This May, Lindsay and I came across a single flowering plant of Liparis loeselii in a shrubby old-field on our property in northern Indiana.
Liparis loeselii is an inconspicuous orchid found in states and provinces throughout the northeastern half of North America. However, it is listed as a species of conservation concern in seven states, and most occurences of the species are from areas around the Great Lakes and New England states. Although most of the documented habitats from which Liparis loeselii is known are calcareous wetlands (such as fens, pannes, sedge meadows, marshes, marly lake margins, forested seeps, and wet peaty or sandy meadows), it is sometimes found in the more acidic conditions of bogs, and it also occurs in previously open and disturbed areas that are naturally becoming reforested. Such is the case on our property.
For my account of finding this species on our property, see my recent post at Through Handlens and Binoculars.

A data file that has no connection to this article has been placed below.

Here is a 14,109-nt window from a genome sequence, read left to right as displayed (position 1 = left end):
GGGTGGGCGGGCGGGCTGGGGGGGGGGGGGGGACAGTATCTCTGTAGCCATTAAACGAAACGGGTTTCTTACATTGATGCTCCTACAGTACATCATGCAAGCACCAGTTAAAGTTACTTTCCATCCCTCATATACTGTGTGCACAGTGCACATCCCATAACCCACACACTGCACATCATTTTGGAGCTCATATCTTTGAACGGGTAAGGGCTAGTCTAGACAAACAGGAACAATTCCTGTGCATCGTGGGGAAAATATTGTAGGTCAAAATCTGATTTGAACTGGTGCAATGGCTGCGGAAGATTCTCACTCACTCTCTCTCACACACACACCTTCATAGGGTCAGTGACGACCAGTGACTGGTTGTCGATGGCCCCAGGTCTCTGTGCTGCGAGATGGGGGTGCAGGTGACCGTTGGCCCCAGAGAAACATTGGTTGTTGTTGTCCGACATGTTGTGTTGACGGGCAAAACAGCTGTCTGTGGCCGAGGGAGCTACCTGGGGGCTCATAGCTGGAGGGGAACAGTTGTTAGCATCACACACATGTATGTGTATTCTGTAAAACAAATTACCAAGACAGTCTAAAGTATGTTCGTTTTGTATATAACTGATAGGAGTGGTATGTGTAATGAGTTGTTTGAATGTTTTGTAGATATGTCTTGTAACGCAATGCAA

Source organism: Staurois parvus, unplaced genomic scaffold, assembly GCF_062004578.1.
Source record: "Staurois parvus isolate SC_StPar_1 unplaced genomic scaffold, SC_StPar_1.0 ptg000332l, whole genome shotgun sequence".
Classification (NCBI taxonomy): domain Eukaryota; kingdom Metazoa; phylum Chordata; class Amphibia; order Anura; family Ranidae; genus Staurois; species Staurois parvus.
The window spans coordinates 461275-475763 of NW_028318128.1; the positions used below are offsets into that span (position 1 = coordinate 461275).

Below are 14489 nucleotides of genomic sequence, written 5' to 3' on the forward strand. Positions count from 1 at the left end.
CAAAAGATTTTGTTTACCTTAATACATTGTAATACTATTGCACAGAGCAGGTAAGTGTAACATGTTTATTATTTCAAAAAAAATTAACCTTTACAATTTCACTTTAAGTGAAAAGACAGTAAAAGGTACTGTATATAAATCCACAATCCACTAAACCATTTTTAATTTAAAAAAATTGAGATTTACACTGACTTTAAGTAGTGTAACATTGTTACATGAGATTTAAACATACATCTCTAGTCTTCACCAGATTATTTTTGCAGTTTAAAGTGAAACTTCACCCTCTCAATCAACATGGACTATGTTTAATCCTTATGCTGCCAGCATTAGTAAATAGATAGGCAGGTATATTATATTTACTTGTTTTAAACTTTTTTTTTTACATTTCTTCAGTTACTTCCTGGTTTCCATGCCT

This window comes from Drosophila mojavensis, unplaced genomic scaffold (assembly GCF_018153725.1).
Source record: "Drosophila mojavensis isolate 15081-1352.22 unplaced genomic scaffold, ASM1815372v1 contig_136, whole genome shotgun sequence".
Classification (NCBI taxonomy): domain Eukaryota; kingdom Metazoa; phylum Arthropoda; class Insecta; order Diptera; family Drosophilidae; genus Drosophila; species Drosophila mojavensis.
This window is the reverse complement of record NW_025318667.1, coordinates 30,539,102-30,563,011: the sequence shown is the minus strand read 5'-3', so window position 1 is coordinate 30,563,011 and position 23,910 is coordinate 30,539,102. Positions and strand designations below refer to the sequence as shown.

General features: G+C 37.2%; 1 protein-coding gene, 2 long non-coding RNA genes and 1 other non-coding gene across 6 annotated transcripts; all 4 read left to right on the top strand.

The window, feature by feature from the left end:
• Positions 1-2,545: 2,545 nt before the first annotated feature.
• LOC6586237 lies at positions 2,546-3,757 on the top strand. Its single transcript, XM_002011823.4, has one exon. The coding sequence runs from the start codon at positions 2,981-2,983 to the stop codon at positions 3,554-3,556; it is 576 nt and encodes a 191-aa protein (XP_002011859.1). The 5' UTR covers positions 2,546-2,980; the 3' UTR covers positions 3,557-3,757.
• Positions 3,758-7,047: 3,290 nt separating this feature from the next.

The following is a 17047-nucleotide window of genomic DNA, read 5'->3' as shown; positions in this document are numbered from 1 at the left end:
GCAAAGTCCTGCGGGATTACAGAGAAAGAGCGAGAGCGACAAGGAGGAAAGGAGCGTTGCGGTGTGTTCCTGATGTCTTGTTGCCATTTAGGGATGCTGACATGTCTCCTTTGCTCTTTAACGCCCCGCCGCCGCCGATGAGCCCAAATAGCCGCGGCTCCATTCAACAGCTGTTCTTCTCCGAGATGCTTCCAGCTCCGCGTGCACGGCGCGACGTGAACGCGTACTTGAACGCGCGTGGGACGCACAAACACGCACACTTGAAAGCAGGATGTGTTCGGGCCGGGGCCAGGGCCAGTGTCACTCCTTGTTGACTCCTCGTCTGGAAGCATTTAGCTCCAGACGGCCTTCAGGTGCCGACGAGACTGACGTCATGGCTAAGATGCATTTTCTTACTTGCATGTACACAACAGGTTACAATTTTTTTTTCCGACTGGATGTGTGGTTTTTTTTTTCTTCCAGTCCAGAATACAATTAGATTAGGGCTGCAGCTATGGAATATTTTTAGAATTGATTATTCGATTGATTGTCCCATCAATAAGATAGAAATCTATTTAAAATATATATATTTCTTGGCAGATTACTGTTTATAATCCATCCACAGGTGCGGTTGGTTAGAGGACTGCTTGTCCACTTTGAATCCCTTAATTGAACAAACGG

Sunday, July 22, 2012
Friday, July 20, 2012
In continuing to catch up from my excursions this spring, I recently posted about surveys I conducted in late May and about several sand prairie and savanna species that grow in northwest Indiana on Through Handlens and Binoculars. One of those, of course, is the wildly charismatic Lupinus perennis var. occidentalis.
For those of you strictly plant people, you'll have to scroll through the nonsense about a little endangered butterfly to get to the good stuff.
|Lupinus perennis var. occidentalis|
Monday, July 16, 2012
I've been absent from the blogging scene for a couple of months due to other commitments. Happily, I'm back and have posted one of hopefully several posts on highlights from the last several months, this one on highlights from four botanizing outings in late April, on Through Handlens and Binoculars.
Hopefully more posts to come!
|Lithospermum incisum in central Indiana, April 22, 2012|
Thursday, July 12, 2012
Wednesday, July 11, 2012
I was recently sent the following link to a song about the life of the ecologist...
Monday, July 2, 2012
Commelina communis was named for three Dutch botanists. All named Commelin, two were accomplished in their field (hence the showy blue petals), but the career of the third was cut short by an early death, (signified by the small, white petal). This is a common plant of shady, damp dooryards and other places around homes, especially in cities.